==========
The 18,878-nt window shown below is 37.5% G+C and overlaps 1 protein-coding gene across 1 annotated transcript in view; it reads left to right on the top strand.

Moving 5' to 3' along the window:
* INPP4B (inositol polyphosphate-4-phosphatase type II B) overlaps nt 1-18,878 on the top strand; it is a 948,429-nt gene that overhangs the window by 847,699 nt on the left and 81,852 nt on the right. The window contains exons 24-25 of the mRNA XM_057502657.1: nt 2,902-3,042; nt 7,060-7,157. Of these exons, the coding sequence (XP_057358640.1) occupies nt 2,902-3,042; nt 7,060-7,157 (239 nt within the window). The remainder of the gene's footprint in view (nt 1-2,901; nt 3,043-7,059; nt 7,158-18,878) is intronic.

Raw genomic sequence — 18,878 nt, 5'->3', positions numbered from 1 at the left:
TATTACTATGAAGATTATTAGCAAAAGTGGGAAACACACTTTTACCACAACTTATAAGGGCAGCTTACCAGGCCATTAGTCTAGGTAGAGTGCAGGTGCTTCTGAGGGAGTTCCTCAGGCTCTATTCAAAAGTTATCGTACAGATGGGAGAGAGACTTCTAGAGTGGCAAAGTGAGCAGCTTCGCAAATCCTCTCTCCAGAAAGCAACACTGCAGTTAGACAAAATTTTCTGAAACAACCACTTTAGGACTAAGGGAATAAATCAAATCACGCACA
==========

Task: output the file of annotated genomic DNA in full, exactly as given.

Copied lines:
The 18,878-nt window shown below is 37.5% G+C and overlaps 1 protein-coding gene across 1 annotated transcript in view; it reads left to right on the top strand.

Moving 5' to 3' along the window:
* INPP4B (inositol polyphosphate-4-phosphatase type II B) overlaps nt 1-18,878 on the top strand; it is a 948,429-nt gene that overhangs the window by 847,699 nt on the left and 81,852 nt on the right. The window contains exons 24-25 of the mRNA XM_057502657.1: nt 2,902-3,042; nt 7,060-7,157. Of these exons, the coding sequence (XP_057358640.1) occupies nt 2,902-3,042; nt 7,060-7,157 (239 nt within the window). The remainder of the gene's footprint in view (nt 1-2,901; nt 3,043-7,059; nt 7,158-18,878) is intronic.

Raw genomic sequence — 18,878 nt, 5'->3', positions numbered from 1 at the left:
TATTACTATGAAGATTATTAGCAAAAGTGGGAAACACACTTTTACCACAACTTATAAGGGCAGCTTACCAGGCCATTAGTCTAGGTAGAGTGCAGGTGCTTCTGAGGGAGTTCCTCAGGCTCTATTCAAAAGTTATCGTACAGATGGGAGAGAGACTTCTAGAGTGGCAAAGTGAGCAGCTTCGCAAATCCTCTCTCCAGAAAGCAACACTGCAGTTAGACAAAATTTTCTGAAACAACCACTTTAGGACTAAGGGAATAAATCAAATCACGCACA